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I have been reprogrammed to love Derek Fisher's coaching methods

It only hurts for a little while, I promise.

Noah K. Murray-USA TODAY Sports

I know nothing about basketball.

Sure, I like to think I know a thing or two. I'm a man of reasonable intelligence and fancy book-learnin'. I type and speak many sentences filled with grammar and syntax and multisyllabic words...words about a sport which I assumed to be basketball.

I held certain Knicks truths to be self-evident. Patrick Ewing = good. Mardy Collins = bad. The small-ball lineups have worked fairly consistently over the past three seasons. Clyde wears cool suits.

But I have found a new truth, my friends. Derek Fisher has shown it to me. I do not understand any of it...only that it is true. And maybe the truest truths are the ones that seem like nonsense.

Say what you will about Fisher's predecessor, but Mike Woodson's lineups and tactics at least followed a pattern -- Melo should be iso'ed, screens should be switched, East should be big, CAA clients should get to do whatever they want. Say what you want about the tenants of Woodsonism, least it's an ethos.

But the Fisher method? Is there even a method there? Players go in and out of the rotation seemingly at random. They go big, then small, then big again. Shooters get hot, then they are benched for 20 minutes. I've never seen anything quite like it in all my life.

Just look at the lineups Fisher has used to close out the last four games -- all four very winnable, all four ultimately lost:

  • 12/02, vs. Brooklyn: Jose Calderon, Iman Shumpert/Shane Larkin, Carmelo Anthony, Amar'e Stoudemire, Cole Aldrich. (Note: Aldrich would go on to play 3:39 total over the next three games.)
  • 12/04 vs. Cleveland: Calderon, Shumpert, Larkin, Melo, Amar'e.
  • 12/05 vs. Charlotte: Pablo Prigioni, J.R. Smith, Tim Hardaway Jr., Melo, Amar'e.
  • 12/07 vs. Portland: Pablo, J.R., Melo, Jason Smith, Amar'e. (Note: Aldrich and Larkin -- two players given critical crunch-time minutes five days earlier -- both wound up with the dreaded DNP-CD.)

Lineups upon lineups upon lineups flashing before my eyes! Which are right? Which are wrong? What do I believe anymore? Big lineups against Brooklyn -- so the East is big? Small lineups against Cleveland and Charlotte -- so the East isn't big? Leaving in the Hardaway/Melo/Stoudemire defensive troika for defensive purposes on Friday night against Charlotte means we're trying to tank, correct? And what of Jason Smith?

What. Of. Jason. Smith????

The poor schmuck was abused down low by LaMarcus Aldridge, so he switched defensive assignments with Amar'e...but stayed in the game. For what? For why? It was all but inevitable that Robin Lopez would clown Smith for the game-clinching offensive rebound.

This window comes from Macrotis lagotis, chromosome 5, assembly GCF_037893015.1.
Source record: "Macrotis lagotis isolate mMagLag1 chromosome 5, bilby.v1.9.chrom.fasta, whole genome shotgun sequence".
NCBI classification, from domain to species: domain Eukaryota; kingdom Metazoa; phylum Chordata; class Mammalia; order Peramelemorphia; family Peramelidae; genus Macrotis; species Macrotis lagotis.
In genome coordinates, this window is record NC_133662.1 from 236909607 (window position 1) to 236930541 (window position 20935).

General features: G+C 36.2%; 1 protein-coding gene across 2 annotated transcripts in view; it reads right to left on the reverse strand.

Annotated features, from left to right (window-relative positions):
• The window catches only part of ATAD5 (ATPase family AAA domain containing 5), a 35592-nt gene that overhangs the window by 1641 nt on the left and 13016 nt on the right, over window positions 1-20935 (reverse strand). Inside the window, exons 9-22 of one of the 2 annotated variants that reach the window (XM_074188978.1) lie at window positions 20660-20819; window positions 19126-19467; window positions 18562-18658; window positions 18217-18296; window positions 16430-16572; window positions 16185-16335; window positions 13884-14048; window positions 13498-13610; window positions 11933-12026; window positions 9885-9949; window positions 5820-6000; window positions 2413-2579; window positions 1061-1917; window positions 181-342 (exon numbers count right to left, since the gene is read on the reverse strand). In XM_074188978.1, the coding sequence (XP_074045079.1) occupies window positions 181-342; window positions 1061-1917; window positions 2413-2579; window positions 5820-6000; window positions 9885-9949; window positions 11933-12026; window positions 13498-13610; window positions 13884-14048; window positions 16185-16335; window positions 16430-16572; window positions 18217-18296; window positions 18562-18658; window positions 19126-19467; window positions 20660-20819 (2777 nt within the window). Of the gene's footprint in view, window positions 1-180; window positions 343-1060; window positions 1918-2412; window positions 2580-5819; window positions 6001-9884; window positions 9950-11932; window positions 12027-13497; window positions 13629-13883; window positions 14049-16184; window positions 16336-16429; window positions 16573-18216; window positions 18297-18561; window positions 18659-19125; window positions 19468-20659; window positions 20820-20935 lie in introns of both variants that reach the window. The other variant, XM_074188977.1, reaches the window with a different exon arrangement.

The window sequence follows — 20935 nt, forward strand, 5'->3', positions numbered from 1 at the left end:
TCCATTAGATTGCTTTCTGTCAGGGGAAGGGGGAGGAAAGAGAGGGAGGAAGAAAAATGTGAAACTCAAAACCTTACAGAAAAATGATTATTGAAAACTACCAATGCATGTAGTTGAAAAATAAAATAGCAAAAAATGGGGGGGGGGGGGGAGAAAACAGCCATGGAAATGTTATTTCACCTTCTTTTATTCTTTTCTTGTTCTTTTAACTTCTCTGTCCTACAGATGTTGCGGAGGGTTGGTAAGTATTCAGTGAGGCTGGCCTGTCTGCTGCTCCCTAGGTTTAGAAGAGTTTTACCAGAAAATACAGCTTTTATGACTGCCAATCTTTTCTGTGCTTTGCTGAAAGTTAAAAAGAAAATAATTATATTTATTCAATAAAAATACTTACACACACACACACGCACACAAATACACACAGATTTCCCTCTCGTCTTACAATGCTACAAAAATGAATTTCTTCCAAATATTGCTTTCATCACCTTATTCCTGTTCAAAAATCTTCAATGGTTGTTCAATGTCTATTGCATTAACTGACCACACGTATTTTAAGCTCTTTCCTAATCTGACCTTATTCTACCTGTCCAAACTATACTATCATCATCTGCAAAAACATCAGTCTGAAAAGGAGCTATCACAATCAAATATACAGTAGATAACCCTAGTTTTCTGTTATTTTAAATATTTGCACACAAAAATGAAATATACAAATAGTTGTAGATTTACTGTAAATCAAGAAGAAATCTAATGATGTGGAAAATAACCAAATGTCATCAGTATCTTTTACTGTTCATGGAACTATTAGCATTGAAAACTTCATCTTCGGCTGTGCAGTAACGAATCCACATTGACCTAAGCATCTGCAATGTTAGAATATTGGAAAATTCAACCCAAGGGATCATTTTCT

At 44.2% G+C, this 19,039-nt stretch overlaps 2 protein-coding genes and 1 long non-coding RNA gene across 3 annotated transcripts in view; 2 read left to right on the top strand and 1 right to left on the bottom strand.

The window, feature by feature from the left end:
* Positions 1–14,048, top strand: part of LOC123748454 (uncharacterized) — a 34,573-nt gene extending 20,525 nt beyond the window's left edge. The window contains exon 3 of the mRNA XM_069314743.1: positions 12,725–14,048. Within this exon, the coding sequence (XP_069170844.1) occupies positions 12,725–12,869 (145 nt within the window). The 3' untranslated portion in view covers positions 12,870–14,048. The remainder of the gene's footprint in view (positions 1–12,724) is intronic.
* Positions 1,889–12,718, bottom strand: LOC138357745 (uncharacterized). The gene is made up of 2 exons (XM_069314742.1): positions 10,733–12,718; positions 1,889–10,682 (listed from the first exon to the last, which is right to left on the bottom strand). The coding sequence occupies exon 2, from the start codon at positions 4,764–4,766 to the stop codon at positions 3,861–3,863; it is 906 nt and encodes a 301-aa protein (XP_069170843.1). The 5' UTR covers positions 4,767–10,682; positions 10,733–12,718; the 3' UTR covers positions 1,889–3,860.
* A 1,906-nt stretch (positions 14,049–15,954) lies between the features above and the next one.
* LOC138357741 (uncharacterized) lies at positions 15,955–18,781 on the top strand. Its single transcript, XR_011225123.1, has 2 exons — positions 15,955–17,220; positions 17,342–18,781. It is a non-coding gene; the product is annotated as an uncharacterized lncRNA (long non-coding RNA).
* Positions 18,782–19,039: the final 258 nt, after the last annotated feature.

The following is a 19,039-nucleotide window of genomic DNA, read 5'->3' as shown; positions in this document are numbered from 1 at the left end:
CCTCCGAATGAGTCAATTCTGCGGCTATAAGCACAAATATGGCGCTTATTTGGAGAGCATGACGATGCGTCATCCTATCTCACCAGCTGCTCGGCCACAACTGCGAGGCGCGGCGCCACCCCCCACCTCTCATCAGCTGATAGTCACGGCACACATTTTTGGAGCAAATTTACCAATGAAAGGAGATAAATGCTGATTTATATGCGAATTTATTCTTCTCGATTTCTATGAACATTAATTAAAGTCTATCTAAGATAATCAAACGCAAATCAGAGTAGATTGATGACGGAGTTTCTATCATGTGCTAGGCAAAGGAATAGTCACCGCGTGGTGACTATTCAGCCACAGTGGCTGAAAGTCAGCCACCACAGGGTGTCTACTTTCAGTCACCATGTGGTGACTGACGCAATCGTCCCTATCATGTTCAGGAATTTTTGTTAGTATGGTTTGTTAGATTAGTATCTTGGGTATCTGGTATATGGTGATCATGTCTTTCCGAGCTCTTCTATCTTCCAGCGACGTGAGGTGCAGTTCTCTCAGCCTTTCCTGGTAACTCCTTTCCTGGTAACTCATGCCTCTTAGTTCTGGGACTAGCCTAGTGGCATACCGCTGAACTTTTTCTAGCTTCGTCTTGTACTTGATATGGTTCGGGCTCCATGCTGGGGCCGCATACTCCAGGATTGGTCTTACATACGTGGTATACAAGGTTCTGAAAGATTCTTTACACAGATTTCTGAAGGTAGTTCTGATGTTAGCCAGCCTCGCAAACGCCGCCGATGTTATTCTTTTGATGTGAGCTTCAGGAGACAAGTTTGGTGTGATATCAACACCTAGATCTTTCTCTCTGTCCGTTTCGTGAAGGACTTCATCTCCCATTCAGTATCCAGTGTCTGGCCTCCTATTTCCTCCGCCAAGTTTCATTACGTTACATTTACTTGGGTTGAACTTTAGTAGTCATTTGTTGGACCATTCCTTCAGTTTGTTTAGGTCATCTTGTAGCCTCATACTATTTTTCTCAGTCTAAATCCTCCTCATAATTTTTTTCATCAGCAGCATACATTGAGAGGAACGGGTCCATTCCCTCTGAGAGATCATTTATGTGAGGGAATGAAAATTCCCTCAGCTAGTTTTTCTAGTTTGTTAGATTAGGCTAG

Here's what Fisher had to say after the game:

You know who is a guard? Iman Shumpert. He grabs a higher percentage of defensive rebounds than Jason Smith. You know who else is a guard? Jose Calderon...who also grabs a higher percentage of defensive rebounds than Jason Smith.



Suddenly, the room is quiet. It all seems so clear now. Phil Jackson and Derek Fisher aren't merely tanking; they are breaking down the very foundations of our basketball understanding -- fans, the players, and media alike -- and reshaping it. This season sure as hell isn't winning -- because they sure as hell aren't doing that. And it isn't about developing players for next season, either -- otherwise the likes of Larkin, Hardaway and maybe even Aldrich would be getting consistent minutes. No, this season is about mental reconditioning.

Think of it as the reconditioning from A Clockwork Orange, only with ultra-violence replaced by really crappy basketball.

Does this quote from early October...

...contradict this quote from early December?

Only if you try to look at and comprehend the meaning of those words by mentally interpreting the characters or symbols of which they are composed. You need to forget about words like "comprehend" and "meaning." Instead, let the deluge of seemingly random lineups wash over you like a warm Caribbean rain shower. Trust that the Triangle will turn the five fingers of Jason Smith's hand into a fist of pure starlight, breaking through the ceiling of selfishness and intolerance until the Knicks have climbed the mountain of teamwork and trust. Losses are wins. Wins are bourgeois. THE KNICKS HAVE ALWAYS BEEN AT WAR WITH EASTASIA.

I feel now a sense of peace and contentment for the first time in my life. I no longer worry about running more pick-and-roll or mid-range jumpers or Jason Smith.

Won't you come and join us, brothers and sisters? Cast aside your tired notions of what basketball should be, and embrace the warmth of Fisher-thought.